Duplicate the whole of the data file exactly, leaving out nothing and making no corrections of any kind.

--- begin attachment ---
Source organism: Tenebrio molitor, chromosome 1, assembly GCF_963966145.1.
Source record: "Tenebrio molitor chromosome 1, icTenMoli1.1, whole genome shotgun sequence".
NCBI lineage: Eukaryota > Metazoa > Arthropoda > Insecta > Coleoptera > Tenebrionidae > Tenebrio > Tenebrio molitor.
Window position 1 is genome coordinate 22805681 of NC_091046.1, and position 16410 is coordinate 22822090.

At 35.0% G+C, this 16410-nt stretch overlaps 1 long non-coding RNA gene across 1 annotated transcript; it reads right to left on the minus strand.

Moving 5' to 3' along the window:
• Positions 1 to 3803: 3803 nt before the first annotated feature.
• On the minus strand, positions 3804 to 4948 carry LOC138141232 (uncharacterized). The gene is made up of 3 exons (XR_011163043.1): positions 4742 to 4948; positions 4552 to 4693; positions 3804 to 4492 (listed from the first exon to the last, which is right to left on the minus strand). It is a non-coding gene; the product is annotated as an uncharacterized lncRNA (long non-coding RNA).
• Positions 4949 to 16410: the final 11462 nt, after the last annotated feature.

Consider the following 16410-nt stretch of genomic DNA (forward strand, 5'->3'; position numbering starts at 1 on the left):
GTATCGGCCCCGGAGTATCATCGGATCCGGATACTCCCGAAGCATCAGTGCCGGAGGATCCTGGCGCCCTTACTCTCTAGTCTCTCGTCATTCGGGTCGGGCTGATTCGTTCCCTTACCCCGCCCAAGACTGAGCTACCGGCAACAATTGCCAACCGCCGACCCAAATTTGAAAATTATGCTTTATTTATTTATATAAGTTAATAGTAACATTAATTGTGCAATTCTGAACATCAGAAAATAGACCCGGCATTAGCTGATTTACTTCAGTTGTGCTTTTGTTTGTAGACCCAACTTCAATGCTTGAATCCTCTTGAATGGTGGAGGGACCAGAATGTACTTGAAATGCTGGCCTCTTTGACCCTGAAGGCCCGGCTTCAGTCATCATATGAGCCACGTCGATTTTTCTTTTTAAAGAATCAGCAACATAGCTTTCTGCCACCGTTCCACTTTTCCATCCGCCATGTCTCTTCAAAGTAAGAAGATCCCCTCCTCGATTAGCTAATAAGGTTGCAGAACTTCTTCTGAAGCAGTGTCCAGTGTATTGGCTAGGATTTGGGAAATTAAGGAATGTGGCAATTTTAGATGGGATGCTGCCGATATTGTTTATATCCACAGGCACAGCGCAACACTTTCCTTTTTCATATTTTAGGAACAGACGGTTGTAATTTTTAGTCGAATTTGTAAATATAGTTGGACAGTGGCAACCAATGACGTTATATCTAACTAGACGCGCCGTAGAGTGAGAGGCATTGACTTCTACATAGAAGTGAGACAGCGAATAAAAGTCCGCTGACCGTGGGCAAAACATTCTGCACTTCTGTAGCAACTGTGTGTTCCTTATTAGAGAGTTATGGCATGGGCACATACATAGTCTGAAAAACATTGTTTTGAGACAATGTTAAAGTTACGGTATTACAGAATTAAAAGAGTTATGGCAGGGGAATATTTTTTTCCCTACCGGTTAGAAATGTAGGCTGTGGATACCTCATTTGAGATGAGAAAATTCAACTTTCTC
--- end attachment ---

Source organism: Tenebrio molitor, chromosome 1, assembly GCF_963966145.1.
Source record: "Tenebrio molitor chromosome 1, icTenMoli1.1, whole genome shotgun sequence".
NCBI lineage: Eukaryota > Metazoa > Arthropoda > Insecta > Coleoptera > Tenebrionidae > Tenebrio > Tenebrio molitor.
Window position 1 is genome coordinate 22805681 of NC_091046.1, and position 16410 is coordinate 22822090.

At 35.0% G+C, this 16410-nt stretch overlaps 1 long non-coding RNA gene across 1 annotated transcript; it reads right to left on the minus strand.

Moving 5' to 3' along the window:
• Positions 1 to 3803: 3803 nt before the first annotated feature.
• On the minus strand, positions 3804 to 4948 carry LOC138141232 (uncharacterized). The gene is made up of 3 exons (XR_011163043.1): positions 4742 to 4948; positions 4552 to 4693; positions 3804 to 4492 (listed from the first exon to the last, which is right to left on the minus strand). It is a non-coding gene; the product is annotated as an uncharacterized lncRNA (long non-coding RNA).
• Positions 4949 to 16410: the final 11462 nt, after the last annotated feature.

Consider the following 16410-nt stretch of genomic DNA (forward strand, 5'->3'; position numbering starts at 1 on the left):
GTATCGGCCCCGGAGTATCATCGGATCCGGATACTCCCGAAGCATCAGTGCCGGAGGATCCTGGCGCCCTTACTCTCTAGTCTCTCGTCATTCGGGTCGGGCTGATTCGTTCCCTTACCCCGCCCAAGACTGAGCTACCGGCAACAATTGCCAACCGCCGACCCAAATTTGAAAATTATGCTTTATTTATTTATATAAGTTAATAGTAACATTAATTGTGCAATTCTGAACATCAGAAAATAGACCCGGCATTAGCTGATTTACTTCAGTTGTGCTTTTGTTTGTAGACCCAACTTCAATGCTTGAATCCTCTTGAATGGTGGAGGGACCAGAATGTACTTGAAATGCTGGCCTCTTTGACCCTGAAGGCCCGGCTTCAGTCATCATATGAGCCACGTCGATTTTTCTTTTTAAAGAATCAGCAACATAGCTTTCTGCCACCGTTCCACTTTTCCATCCGCCATGTCTCTTCAAAGTAAGAAGATCCCCTCCTCGATTAGCTAATAAGGTTGCAGAACTTCTTCTGAAGCAGTGTCCAGTGTATTGGCTAGGATTTGGGAAATTAAGGAATGTGGCAATTTTAGATGGGATGCTGCCGATATTGTTTATATCCACAGGCACAGCGCAACACTTTCCTTTTTCATATTTTAGGAACAGACGGTTGTAATTTTTAGTCGAATTTGTAAATATAGTTGGACAGTGGCAACCAATGACGTTATATCTAACTAGACGCGCCGTAGAGTGAGAGGCATTGACTTCTACATAGAAGTGAGACAGCGAATAAAAGTCCGCTGACCGTGGGCAAAACATTCTGCACTTCTGTAGCAACTGTGTGTTCCTTATTAGAGAGTTATGGCATGGGCACATACATAGTCTGAAAAACATTGTTTTGAGACAATGTTAAAGTTACGGTATTACAGAATTAAAAGAGTTATGGCAGGGGAATATTTTTTTCCCTACCGGTTAGAAATGTAGGCTGTGGATACCTCATTTGAGATGAGAAAATTCAACTTTCTC